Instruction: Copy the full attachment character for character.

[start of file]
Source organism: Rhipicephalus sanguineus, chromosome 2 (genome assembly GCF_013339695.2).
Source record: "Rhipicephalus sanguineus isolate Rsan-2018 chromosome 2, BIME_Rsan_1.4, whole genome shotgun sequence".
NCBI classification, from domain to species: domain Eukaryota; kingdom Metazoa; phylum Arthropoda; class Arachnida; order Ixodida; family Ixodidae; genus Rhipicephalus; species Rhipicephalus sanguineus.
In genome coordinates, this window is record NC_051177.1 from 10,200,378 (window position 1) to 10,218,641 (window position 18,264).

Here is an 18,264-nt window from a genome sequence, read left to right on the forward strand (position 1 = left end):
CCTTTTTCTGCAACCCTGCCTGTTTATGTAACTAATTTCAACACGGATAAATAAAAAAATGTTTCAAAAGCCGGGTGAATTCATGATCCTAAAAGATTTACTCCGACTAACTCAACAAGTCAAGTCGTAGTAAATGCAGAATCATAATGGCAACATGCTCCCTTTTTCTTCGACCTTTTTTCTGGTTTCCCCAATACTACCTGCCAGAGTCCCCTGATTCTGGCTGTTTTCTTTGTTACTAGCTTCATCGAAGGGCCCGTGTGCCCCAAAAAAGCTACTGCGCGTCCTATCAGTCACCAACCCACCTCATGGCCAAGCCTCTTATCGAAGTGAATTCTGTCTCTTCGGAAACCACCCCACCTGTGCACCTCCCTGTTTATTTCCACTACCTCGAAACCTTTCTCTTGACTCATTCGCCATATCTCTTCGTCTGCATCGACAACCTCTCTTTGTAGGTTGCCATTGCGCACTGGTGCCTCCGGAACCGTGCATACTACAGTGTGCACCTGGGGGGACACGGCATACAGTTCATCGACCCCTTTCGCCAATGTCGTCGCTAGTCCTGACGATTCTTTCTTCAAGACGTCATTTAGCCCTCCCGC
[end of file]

Source organism: Rhipicephalus sanguineus, chromosome 2 (genome assembly GCF_013339695.2).
Source record: "Rhipicephalus sanguineus isolate Rsan-2018 chromosome 2, BIME_Rsan_1.4, whole genome shotgun sequence".
NCBI classification, from domain to species: domain Eukaryota; kingdom Metazoa; phylum Arthropoda; class Arachnida; order Ixodida; family Ixodidae; genus Rhipicephalus; species Rhipicephalus sanguineus.
In genome coordinates, this window is record NC_051177.1 from 10,200,378 (window position 1) to 10,218,641 (window position 18,264).

Here is an 18,264-nt window from a genome sequence, read left to right on the forward strand (position 1 = left end):
CCTTTTTCTGCAACCCTGCCTGTTTATGTAACTAATTTCAACACGGATAAATAAAAAAATGTTTCAAAAGCCGGGTGAATTCATGATCCTAAAAGATTTACTCCGACTAACTCAACAAGTCAAGTCGTAGTAAATGCAGAATCATAATGGCAACATGCTCCCTTTTTCTTCGACCTTTTTTCTGGTTTCCCCAATACTACCTGCCAGAGTCCCCTGATTCTGGCTGTTTTCTTTGTTACTAGCTTCATCGAAGGGCCCGTGTGCCCCAAAAAAGCTACTGCGCGTCCTATCAGTCACCAACCCACCTCATGGCCAAGCCTCTTATCGAAGTGAATTCTGTCTCTTCGGAAACCACCCCACCTGTGCACCTCCCTGTTTATTTCCACTACCTCGAAACCTTTCTCTTGACTCATTCGCCATATCTCTTCGTCTGCATCGACAACCTCTCTTTGTAGGTTGCCATTGCGCACTGGTGCCTCCGGAACCGTGCATACTACAGTGTGCACCTGGGGGGACACGGCATACAGTTCATCGACCCCTTTCGCCAATGTCGTCGCTAGTCCTGACGATTCTTTCTTCAAGACGTCATTTAGCCCTCCCGC